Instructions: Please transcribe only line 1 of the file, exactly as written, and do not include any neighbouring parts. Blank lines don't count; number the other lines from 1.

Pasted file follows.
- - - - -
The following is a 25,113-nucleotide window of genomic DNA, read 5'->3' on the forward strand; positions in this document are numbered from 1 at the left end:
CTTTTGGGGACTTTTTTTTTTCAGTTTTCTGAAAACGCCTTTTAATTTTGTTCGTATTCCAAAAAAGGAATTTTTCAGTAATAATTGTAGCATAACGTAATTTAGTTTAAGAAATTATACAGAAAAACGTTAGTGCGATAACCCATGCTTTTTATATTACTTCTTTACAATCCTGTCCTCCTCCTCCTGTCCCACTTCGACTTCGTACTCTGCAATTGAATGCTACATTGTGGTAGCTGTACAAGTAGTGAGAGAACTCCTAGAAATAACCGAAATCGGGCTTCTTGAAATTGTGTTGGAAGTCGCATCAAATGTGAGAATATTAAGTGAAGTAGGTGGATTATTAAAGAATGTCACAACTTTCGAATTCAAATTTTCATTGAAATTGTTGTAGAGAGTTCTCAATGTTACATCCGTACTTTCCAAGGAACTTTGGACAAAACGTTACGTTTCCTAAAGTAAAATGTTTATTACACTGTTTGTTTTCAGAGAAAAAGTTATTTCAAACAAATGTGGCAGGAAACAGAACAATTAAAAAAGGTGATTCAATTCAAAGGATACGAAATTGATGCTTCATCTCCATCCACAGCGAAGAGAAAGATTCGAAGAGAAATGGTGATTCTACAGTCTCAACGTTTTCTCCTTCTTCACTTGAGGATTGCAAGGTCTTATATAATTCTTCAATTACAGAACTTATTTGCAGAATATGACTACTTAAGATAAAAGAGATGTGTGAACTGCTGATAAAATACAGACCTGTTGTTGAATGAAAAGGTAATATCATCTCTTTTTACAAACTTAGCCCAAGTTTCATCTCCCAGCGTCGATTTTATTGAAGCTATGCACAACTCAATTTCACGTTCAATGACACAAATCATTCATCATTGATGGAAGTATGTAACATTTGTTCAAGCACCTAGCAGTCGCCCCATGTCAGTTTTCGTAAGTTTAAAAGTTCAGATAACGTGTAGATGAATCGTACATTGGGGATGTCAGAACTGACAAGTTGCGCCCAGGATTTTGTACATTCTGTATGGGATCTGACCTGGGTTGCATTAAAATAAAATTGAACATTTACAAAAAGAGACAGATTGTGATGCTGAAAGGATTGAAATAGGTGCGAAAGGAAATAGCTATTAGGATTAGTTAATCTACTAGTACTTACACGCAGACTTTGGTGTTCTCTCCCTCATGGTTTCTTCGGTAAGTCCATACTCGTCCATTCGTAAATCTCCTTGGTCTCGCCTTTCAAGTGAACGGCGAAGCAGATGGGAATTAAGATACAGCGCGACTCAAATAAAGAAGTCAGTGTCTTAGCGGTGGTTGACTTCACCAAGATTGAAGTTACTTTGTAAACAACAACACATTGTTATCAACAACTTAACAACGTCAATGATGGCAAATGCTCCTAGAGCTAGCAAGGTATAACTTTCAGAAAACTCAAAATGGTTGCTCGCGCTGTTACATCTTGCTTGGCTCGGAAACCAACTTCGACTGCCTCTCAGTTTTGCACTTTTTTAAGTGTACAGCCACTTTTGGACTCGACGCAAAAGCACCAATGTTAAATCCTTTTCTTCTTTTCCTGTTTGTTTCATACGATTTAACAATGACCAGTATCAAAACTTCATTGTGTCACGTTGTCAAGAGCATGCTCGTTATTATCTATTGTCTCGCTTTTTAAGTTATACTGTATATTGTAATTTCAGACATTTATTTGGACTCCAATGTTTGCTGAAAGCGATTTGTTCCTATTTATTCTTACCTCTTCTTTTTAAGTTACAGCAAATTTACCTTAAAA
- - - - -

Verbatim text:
The following is a 25,113-nucleotide window of genomic DNA, read 5'->3' on the forward strand; positions in this document are numbered from 1 at the left end: